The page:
Today, five years after its initial launch, JSpace is gearing up for its big breakout moment. The organization was just recently incorporated as a not-for-profit, paving the way for a first big fundraising campaign. And with the political atmosphere in the country more favorable to its agenda following the defeat of Harper’s unabashedly pro-Netanyahu government, the stars may all be lining up. 

Just like Canadians don’t like to be confused with Americans, JSpace doesn’t like getting mixed up with the better-known organization that carries a similar name just south of the border: J Street. True, both organizations were created out of a desire to fend off the growing influence of the pro-Israel right in their respective countries. And true, both are pro-peace groups that oppose the settlement enterprise. But unlike its bigger and much better-funded American counterpart, JSpace is not a lobbying group. At least, not as of yet. Today, most of its energy is focused on recruiting supporters within the Jewish community rather than influencing foreign policy.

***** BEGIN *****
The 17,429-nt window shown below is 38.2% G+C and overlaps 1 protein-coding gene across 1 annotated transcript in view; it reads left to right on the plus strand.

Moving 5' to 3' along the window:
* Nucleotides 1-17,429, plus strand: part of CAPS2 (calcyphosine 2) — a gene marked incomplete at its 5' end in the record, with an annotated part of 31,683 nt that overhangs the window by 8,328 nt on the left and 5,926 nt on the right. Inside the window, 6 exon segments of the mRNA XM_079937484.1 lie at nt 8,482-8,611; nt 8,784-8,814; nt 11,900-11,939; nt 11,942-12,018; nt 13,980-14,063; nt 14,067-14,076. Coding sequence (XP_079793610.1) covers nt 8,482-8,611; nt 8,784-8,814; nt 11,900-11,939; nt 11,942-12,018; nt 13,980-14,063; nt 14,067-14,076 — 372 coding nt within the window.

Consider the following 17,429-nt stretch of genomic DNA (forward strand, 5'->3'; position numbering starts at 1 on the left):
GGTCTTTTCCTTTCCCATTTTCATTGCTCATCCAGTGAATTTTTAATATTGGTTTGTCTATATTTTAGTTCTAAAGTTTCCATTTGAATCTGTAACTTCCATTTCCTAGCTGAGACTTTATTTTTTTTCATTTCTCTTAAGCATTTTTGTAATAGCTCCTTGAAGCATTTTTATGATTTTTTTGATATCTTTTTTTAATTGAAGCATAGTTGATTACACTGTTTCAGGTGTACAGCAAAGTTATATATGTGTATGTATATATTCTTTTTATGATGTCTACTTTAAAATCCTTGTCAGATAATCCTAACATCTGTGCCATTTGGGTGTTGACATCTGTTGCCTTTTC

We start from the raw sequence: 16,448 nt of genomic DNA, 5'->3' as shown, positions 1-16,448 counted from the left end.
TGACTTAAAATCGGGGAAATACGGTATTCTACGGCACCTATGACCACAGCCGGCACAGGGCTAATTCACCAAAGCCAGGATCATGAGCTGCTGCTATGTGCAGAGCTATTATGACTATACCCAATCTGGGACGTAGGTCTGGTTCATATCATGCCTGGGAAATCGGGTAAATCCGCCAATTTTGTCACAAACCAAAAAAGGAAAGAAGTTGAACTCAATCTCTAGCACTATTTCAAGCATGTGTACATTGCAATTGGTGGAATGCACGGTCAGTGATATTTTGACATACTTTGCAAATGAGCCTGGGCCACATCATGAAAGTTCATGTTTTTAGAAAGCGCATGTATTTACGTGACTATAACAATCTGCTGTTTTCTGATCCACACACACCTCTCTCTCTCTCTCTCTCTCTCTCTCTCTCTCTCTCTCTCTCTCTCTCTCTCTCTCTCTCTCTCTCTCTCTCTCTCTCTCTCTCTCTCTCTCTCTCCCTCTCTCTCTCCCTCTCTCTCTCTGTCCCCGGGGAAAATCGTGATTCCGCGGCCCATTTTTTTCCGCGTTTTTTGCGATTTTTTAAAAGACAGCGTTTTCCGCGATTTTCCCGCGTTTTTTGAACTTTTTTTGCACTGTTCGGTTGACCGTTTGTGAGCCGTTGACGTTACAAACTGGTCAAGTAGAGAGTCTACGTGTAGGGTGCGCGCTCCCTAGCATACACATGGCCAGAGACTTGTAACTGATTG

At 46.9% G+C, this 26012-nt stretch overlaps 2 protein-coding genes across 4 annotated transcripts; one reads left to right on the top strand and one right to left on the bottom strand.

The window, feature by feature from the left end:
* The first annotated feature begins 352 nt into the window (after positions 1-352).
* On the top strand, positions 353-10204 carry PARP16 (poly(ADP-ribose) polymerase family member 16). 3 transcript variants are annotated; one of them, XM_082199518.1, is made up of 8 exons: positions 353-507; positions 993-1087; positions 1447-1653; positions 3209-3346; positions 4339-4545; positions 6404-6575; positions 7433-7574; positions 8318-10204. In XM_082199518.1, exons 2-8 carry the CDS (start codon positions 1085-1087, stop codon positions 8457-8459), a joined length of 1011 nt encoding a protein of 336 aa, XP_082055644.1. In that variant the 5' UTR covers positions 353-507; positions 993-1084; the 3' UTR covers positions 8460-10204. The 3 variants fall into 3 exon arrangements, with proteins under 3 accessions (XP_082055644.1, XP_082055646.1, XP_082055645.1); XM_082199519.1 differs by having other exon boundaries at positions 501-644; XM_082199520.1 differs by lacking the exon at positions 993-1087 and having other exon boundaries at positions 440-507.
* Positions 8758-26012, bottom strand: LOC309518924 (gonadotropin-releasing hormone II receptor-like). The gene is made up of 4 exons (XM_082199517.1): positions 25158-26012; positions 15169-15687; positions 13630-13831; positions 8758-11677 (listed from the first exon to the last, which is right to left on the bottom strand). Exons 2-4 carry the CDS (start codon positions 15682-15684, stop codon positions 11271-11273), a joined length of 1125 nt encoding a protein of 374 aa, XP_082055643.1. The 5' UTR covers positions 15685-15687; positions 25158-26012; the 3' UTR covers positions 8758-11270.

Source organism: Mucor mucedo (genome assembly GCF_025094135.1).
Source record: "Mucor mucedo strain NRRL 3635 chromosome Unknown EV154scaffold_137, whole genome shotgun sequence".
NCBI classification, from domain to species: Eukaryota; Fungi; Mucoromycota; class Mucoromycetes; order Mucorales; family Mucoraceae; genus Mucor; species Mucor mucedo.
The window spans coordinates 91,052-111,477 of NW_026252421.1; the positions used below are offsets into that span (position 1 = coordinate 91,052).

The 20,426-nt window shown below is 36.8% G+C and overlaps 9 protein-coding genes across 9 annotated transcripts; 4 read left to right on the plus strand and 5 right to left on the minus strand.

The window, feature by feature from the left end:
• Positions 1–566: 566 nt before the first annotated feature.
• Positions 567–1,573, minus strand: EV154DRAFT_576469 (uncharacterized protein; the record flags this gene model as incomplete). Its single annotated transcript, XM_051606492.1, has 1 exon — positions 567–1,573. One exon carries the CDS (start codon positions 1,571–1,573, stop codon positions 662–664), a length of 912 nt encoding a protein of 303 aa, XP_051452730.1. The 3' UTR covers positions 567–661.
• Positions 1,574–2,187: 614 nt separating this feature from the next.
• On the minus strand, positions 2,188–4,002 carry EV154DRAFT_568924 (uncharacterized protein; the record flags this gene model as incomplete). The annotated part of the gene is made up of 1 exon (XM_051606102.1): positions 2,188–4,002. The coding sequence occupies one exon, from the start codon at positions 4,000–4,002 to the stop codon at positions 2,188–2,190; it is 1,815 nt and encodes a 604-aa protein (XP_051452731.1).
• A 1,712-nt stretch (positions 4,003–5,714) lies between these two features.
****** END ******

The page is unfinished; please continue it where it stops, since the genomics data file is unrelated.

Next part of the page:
Karen Mock, Canadian social activist and member of JSpace.Credit: Courtesy Karen Mock

Politically, they’re not exactly situated in the same place either: JSpace sits more in the center of the political spectrum and sees a big part of its mandate as helping Jewish students on Canadian campuses counter the anti-Zionist left.  It also categorically rejects any and all forms of boycott against Israel. These differences are not surprising considering that the Canadian Jewish community as a whole has always shown more unconditional support for Israel.